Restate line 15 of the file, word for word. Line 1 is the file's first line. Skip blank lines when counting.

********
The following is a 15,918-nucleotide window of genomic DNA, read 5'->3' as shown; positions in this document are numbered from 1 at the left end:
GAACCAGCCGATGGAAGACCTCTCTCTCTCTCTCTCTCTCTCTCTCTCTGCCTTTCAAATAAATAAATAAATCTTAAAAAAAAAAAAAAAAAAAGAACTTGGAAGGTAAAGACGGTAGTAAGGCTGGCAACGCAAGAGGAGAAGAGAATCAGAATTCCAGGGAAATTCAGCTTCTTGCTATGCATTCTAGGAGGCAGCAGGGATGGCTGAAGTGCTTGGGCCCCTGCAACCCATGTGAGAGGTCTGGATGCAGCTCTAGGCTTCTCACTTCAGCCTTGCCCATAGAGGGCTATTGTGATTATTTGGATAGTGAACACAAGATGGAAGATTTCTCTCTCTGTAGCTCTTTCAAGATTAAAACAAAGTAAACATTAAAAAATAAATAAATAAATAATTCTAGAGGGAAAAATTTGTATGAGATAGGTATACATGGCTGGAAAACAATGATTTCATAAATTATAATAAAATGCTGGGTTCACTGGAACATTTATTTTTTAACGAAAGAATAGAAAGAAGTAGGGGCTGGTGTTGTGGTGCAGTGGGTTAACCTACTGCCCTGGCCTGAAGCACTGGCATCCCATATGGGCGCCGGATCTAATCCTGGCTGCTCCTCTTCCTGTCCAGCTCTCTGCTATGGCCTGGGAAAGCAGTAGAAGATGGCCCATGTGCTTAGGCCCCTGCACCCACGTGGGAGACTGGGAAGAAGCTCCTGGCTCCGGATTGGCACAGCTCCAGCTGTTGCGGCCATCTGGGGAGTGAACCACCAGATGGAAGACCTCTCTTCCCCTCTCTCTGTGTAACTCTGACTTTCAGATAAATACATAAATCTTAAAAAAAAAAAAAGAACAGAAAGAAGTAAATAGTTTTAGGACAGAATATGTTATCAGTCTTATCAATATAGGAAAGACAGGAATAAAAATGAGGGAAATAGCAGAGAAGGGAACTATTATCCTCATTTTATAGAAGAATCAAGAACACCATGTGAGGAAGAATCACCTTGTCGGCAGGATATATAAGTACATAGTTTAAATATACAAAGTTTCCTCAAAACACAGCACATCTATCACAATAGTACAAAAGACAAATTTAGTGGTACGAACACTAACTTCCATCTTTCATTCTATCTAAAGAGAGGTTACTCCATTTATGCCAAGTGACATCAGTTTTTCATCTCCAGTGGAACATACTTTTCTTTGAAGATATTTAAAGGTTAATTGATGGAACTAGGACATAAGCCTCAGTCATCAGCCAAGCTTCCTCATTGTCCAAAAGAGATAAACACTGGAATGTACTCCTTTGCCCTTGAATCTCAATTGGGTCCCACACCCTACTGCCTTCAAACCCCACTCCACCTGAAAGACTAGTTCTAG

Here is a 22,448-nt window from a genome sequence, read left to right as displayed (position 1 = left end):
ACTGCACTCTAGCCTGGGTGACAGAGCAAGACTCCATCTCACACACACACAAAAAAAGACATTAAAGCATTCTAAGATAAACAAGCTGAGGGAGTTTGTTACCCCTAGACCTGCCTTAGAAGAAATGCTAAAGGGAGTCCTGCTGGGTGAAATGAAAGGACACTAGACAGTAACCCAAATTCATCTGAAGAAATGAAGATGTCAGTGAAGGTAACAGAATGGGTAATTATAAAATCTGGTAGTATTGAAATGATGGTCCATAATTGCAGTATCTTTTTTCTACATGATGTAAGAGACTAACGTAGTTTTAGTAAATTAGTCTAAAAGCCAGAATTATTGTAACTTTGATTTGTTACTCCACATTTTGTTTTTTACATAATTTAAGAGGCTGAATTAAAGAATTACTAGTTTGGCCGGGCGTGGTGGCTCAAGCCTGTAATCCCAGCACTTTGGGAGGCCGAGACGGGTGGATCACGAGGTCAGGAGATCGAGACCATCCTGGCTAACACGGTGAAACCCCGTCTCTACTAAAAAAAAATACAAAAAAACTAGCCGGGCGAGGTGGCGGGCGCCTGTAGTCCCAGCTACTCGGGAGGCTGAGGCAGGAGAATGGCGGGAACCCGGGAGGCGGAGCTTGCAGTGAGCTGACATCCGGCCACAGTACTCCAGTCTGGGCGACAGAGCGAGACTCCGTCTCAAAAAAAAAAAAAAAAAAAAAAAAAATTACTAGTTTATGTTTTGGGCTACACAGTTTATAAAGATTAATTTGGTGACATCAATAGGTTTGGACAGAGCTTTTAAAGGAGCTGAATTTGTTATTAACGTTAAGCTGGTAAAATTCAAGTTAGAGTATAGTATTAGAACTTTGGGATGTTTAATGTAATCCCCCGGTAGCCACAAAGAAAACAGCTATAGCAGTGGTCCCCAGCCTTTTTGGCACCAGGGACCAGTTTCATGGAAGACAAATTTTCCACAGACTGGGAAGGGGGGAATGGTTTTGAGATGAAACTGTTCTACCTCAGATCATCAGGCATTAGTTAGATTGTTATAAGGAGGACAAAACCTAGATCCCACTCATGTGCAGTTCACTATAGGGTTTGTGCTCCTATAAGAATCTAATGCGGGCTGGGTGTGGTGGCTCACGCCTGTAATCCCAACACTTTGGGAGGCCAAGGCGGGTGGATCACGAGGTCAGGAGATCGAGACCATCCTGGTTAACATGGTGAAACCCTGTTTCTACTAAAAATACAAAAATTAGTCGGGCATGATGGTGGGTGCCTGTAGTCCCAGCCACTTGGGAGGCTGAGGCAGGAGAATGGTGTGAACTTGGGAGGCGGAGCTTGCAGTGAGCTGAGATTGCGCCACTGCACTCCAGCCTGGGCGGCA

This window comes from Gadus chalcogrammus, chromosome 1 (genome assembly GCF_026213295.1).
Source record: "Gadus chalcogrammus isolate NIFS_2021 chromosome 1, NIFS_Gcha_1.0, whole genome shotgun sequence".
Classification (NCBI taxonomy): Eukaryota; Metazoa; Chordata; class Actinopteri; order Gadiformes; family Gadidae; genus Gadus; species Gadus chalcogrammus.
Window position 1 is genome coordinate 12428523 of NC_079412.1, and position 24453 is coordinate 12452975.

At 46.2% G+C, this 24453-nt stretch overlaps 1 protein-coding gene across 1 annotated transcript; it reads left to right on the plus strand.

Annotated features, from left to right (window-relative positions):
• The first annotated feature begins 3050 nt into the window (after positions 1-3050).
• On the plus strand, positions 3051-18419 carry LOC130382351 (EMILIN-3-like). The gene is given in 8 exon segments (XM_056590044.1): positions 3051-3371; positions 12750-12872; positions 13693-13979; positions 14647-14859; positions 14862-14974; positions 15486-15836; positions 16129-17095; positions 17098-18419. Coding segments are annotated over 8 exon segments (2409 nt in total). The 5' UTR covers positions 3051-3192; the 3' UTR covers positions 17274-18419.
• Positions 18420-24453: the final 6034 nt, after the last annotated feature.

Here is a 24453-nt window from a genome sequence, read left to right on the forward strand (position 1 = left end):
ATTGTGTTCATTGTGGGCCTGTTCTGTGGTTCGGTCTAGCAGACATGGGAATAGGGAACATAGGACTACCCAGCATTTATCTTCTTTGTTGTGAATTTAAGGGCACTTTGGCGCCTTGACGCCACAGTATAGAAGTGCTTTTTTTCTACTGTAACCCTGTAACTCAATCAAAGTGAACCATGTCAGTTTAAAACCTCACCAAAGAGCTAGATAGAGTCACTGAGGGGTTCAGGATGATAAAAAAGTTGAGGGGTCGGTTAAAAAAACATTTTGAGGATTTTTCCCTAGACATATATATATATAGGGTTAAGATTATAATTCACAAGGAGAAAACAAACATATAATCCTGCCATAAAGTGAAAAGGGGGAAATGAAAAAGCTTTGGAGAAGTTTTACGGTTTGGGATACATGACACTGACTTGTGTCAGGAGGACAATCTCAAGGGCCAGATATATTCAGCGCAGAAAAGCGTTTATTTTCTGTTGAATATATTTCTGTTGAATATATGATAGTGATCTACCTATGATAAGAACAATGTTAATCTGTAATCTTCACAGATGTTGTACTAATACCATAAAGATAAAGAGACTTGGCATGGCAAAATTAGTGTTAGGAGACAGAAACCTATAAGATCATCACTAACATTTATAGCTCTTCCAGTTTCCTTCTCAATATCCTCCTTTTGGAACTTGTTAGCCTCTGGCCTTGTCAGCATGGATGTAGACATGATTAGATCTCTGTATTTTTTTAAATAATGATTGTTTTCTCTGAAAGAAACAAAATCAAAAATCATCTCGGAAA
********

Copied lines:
ATTGTGTTCATTGTGGGCCTGTTCTGTGGTTCGGTCTAGCAGACATGGGAATAGGGAACATAGGACTACCCAGCATTTATCTTCTTTGTTGTGAATTTAAGGGCACTTTGGCGCCTTGACGCCACAGTATAGAAGTGCTTTTTTTCTACTGTAACCCTGTAACTCAATCAAAGTGAACCATGTCAGTTTAAAACCTCACCAAAGAGCTAGATAGAGTCACTGAGGGGTTCAGGATGATAAAAAAGTTGAGGGGTCGGTTAAAAAAACATTTTGAGGATTTTTCCCTAGACATATATATATATAGGGTTAAGATTATAATTCACAAGGAGAAAACAAACATATAATCCTGCCATAAAGTGAAAAGGGGGAAATGAAAAAGCTTTGGAGAAGTTTTACGGTTTGGGATACATGACACTGACTTGTGTCAGGAGGACAATCTCAAGGGCCAGATATATTCAGCGCAGAAAAGCGTTTATTTTCTGTTGAATATATTTCTGTTGAATATATGATAGTGATCTACCTATGATAAGAACAATGTTAATCTGTAATCTTCACAGATGTTGTACTAATACCATAAAGATAAAGAGACTTGGCATGGCAAAATTAGTGTTAGGAGACAGAAACCTATAAGATCATCACTAACATTTATAGCTCTTCCAGTTTCCTTCTCAATATCCTCCTTTTGGAACTTGTTAGCCTCTGGCCTTGTCAGCATGGATGTAGACATGATTAGATCTCTGTATTTTTTTAAATAATGATTGTTTTCTCTGAAAGAAACAAAATCAAAAATCATCTCGGAAA